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Custom Accessories

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An accessory for Android can be anything: keyboard, thermometer, robot, lighting control, or anything else you can imagine. All Android accessories connect to an Android device in some way, so when building an accessory you must consider the type of connections your accessory will use. This page provides a quick overview of your options for connecting your Android accessory and a list of resources to help you get started.

Connecting over USB

An accessory that connects to an Android device through a USB cable must support the Android Open Accessory (AOA) protocol, which specifies how an accessory can establish communication with an Android device via USB. Due to the low power output of Android devices, AOA requires the accessory to act as a USB host, meaning the connecting accessory must power the bus.

AOA has two versions that support different types of communication:

  • AOAv1. Supports generic accessory communication and adb debugging. Available in Android 3.1 (API Level 12) and higher and supported through an Add-On Library in Android 2.3.4 (API Level 10) and higher.
  • AOAv2. Supports audio streaming and human interface device (HID) capabilities. Available in Android 4.1 (API Level 16).

If you use the general accessory protocol to communicate with your accessory (rather than the adb or audio protocol), you must provide an Android application that can detect the connection of your USB accessory and establish communication.

Next steps

To get started building an Android accessory that uses a USB connection:

  • Select a hardware platform or build a hardware device that can support USB host mode.
  • Review AOA specifications to understand how to implement this protocol on your accessory hardware. Implementing AOAv2 is recommended for all new Android USB accessories.
  • Review the ADK 2012 firmware source code (<adk-src>/adk2012/board/library/ADK2/), which demonstrates an implementation of an accessory using a USB connection for general data communications and audio streaming.
  • When planning to build an Android application that communicates with your accessory via USB, review the ADK 2012 Android application source code (<adk-src>/adk2012/app/).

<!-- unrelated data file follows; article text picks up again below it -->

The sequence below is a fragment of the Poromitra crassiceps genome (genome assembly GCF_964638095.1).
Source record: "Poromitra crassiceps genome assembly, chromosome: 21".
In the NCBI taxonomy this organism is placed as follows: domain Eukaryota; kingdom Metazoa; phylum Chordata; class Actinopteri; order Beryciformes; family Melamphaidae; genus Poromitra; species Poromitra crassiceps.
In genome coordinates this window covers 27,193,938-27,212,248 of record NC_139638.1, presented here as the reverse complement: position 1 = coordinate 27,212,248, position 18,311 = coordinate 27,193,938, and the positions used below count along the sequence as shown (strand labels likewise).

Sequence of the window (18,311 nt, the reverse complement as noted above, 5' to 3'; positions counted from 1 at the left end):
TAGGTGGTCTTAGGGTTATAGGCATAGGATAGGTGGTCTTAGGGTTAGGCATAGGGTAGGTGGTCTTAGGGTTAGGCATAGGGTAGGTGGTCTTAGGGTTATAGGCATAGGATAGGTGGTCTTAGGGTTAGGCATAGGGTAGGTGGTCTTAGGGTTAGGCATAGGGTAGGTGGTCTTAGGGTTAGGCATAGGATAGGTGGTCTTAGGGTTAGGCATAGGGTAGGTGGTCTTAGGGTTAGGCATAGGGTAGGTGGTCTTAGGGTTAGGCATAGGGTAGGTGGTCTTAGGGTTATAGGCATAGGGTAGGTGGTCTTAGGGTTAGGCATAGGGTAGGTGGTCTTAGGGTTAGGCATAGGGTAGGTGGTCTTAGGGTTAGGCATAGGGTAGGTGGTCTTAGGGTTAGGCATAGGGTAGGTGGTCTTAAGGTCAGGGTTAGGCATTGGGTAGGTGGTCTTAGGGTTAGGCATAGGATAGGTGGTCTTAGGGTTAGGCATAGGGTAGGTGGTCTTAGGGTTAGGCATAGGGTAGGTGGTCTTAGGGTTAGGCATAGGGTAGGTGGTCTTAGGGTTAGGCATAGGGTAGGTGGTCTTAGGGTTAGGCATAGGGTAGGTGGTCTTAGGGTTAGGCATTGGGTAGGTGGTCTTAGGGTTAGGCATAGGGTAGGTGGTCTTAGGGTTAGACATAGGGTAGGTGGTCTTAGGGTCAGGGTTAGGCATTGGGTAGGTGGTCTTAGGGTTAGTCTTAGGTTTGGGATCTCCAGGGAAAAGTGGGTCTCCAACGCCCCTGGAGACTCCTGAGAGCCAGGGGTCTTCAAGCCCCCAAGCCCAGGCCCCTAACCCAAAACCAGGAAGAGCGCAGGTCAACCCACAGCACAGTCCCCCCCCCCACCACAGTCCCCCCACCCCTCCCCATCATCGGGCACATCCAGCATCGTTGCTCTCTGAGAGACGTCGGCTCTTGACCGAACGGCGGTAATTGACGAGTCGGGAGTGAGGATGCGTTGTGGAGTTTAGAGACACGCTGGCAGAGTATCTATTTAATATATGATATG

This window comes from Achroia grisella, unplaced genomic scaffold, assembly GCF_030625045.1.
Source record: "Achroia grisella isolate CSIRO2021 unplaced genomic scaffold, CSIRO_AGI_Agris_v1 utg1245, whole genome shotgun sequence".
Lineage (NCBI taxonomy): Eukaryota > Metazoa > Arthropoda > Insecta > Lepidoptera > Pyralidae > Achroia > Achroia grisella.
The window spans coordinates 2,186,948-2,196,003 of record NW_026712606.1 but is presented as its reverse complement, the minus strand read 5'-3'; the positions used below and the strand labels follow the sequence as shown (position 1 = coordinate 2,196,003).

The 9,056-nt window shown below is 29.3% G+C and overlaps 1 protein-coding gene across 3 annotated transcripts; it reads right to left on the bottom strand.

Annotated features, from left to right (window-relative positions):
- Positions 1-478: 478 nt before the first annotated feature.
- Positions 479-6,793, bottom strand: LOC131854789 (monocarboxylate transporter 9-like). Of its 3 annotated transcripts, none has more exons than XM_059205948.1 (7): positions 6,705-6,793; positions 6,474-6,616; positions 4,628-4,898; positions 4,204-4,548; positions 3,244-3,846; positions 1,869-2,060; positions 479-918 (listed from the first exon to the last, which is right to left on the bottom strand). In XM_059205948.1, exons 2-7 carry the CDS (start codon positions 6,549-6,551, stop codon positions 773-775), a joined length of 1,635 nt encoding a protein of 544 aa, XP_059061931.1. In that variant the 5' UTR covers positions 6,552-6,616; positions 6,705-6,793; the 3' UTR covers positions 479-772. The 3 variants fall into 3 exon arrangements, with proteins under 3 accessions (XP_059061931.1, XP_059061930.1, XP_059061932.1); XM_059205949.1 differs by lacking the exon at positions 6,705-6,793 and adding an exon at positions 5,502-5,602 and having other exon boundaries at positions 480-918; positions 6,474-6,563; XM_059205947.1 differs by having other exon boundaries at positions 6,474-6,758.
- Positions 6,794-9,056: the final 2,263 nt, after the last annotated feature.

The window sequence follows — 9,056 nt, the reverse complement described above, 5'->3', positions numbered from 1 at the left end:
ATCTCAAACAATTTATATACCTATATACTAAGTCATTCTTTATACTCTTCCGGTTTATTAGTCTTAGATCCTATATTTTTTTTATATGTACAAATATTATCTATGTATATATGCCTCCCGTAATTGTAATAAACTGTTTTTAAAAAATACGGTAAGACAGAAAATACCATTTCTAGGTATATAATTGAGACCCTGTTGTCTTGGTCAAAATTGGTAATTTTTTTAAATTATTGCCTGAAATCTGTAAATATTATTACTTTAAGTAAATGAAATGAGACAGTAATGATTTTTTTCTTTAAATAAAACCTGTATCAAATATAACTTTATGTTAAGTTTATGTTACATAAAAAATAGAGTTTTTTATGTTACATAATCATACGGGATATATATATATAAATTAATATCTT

Connecting over Bluetooth

An accessory that connects with Android devices over a Bluetooth connection can use connection profiles supported by Android, including the Simple Serial Protocol (SSP) and Advanced Audio Distribution Profile (A2DP) profile. An accessory that uses Bluetooth to connect to Android devices must support Bluetooth communications and at least one of the supported connection profiles.

Users must enable Bluetooth on their Android device and pair with your accessory to use the accessory. You can also provide a secondary Android application that handles specialized communication such as data input or control outputs to interface with your accessory.

Next steps

To get started building an Android accessory that uses a Bluetooth connection:

  • Select a hardware platform or build an hardware device that can support Bluetooth communications and an Android supported connection profile, such as SSP or A2DP.
  • Review the ADK 2012 firmware source code (<adk-src>/adk2012/board/library/ADK2/), which includes an example implementation of general data communications and audio streaming using a Bluetooth connection.
  • When planning to build an Android application that communicates with your accessory via Bluetooth, review the ADK 2012 Android application source code (<adk-src>/adk2012/app/).

Note: The ADK 2012 source code includes an open source Bluetooth stack built for the Texas Instruments CC2564 chip but is designed to work with any Bluetooth chip that supports a standard Host/Controller Interface (HCI).

Connecting audio over USB

An accessory that connects with Android over USB can use AOAv2 (supported on Android 4.1 (API Level 16) and higher. After an Android device connects to an accessory that supports this protocol, the Android system treats it as a standard audio output device and routes all audio to that accessory. No secondary software application is required on the Android device.

Note: Due to the low power output of Android devices, AOA requires accessories to act as a USB host, meaning the connecting accessory must power the bus.

Next steps

To get started building an audio accessory that uses a USB connection, see next steps for USB connections.

AOAv2 also supports the human interface device (HID) protocol through a USB connection, enabling accessories such as audio docks to provide hardware play back controls such as pause, fast-forward or volume buttons.